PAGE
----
''Bottom. What is Pyramus? A lover or a tyrant?
Quince. A lover that kills himself, most gallant, for love.
Bottom. That will ask some tears in the true performing of it. If I do it, let the audience look to their eyes.''
''Ay, but to die, and go we know not where;
To lie in cold obstruction, and to rot;
This sensible warm motion to become
A kneaded clod, and the dilated spirit
To bathe in fiery floods, or to reside
In thrilling region of thick-ribbèd ice;
To be imprisoned in the viewless winds,
And blown with restless violence round about
The pendent world; or to be worse than worst
Of those that lawless and incertain thought
Imagine howling—'tis too horrible!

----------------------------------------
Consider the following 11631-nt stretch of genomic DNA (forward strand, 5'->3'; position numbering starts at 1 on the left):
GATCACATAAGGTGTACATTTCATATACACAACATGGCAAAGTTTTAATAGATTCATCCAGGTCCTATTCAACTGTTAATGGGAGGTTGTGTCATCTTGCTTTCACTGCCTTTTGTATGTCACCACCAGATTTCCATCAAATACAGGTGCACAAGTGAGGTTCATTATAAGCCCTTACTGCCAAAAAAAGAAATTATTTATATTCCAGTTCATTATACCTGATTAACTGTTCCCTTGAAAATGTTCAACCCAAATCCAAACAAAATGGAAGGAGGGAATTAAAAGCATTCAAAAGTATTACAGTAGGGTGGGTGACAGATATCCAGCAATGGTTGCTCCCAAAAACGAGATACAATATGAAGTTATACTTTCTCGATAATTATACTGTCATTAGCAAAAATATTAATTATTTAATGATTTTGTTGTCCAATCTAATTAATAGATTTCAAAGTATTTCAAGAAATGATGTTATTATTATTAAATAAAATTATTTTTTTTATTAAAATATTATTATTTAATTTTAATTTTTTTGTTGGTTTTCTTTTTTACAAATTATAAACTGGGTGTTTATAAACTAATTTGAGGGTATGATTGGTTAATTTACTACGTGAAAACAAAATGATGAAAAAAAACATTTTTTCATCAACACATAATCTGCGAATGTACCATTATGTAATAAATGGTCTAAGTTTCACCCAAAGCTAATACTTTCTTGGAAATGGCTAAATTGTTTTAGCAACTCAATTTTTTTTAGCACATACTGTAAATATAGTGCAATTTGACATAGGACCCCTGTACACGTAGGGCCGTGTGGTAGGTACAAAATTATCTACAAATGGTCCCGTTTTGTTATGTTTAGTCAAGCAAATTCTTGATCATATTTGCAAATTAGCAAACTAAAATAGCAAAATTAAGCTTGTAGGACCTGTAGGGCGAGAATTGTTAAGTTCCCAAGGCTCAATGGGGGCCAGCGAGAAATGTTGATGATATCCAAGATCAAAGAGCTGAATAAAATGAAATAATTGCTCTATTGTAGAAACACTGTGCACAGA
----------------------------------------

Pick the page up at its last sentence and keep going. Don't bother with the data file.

The weariest and most loathèd worldly life
That age, ache, penury, and imprisonment
Can lay on nature is a paradise
To what we fear of death.''
''So we'll live,
And pray, and sing, and tell old tales, and laugh
At gilded butterflies, and hear poor rogues
Talk of court news; and we'll talk with them too—
Who loses and who wins; who's in, who's out—
And take upon 's the mystery of things,
As if we were God's spies.''
''My mistress' eyes are nothing like the sun;
Coral is far more red than her lips' red;
If snow be white, why then her breasts are dun;
If hairs be wires, black wires grow on her head.
I have seen roses damasked, red and white,
But no such roses see I in her cheeks,
And in some perfumes there is more delight
Than in the breath that from my mistress reeks.
I love to hear her speak, yet well I know
That music hath a far more pleasing sound;
I grant I never saw a goddess go:
My mistress when she walks treads on the ground.
And yet by heaven I think my love as rare
As any she belied with false compare.''